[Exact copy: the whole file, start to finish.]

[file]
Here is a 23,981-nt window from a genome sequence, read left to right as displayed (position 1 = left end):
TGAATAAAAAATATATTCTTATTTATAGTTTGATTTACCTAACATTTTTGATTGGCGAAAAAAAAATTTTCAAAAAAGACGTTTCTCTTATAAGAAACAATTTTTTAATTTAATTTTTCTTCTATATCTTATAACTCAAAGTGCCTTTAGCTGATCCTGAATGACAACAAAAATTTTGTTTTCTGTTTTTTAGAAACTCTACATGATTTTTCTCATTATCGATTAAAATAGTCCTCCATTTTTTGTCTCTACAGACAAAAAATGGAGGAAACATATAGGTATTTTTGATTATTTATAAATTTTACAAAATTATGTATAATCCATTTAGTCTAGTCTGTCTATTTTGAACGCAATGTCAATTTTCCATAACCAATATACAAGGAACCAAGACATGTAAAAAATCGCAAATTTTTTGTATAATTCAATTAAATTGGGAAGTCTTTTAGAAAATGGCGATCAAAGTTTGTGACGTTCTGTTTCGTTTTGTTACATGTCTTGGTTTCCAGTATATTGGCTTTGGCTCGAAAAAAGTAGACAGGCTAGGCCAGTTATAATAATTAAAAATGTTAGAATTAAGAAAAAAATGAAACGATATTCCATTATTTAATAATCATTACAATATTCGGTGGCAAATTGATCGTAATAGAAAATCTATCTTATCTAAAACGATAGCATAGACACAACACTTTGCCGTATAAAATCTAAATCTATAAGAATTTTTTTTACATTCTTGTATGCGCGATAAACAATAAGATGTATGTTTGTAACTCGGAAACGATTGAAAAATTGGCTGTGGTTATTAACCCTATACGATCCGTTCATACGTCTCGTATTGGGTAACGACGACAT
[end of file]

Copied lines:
Here is a 23,981-nt window from a genome sequence, read left to right as displayed (position 1 = left end):
TGAATAAAAAATATATTCTTATTTATAGTTTGATTTACCTAACATTTTTGATTGGCGAAAAAAAAATTTTCAAAAAAGACGTTTCTCTTATAAGAAACAATTTTTTAATTTAATTTTTCTTCTATATCTTATAACTCAAAGTGCCTTTAGCTGATCCTGAATGACAACAAAAATTTTGTTTTCTGTTTTTTAGAAACTCTACATGATTTTTCTCATTATCGATTAAAATAGTCCTCCATTTTTTGTCTCTACAGACAAAAAATGGAGGAAACATATAGGTATTTTTGATTATTTATAAATTTTACAAAATTATGTATAATCCATTTAGTCTAGTCTGTCTATTTTGAACGCAATGTCAATTTTCCATAACCAATATACAAGGAACCAAGACATGTAAAAAATCGCAAATTTTTTGTATAATTCAATTAAATTGGGAAGTCTTTTAGAAAATGGCGATCAAAGTTTGTGACGTTCTGTTTCGTTTTGTTACATGTCTTGGTTTCCAGTATATTGGCTTTGGCTCGAAAAAAGTAGACAGGCTAGGCCAGTTATAATAATTAAAAATGTTAGAATTAAGAAAAAAATGAAACGATATTCCATTATTTAATAATCATTACAATATTCGGTGGCAAATTGATCGTAATAGAAAATCTATCTTATCTAAAACGATAGCATAGACACAACACTTTGCCGTATAAAATCTAAATCTATAAGAATTTTTTTTACATTCTTGTATGCGCGATAAACAATAAGATGTATGTTTGTAACTCGGAAACGATTGAAAAATTGGCTGTGGTTATTAACCCTATACGATCCGTTCATACGTCTCGTATTGGGTAACGACGACAT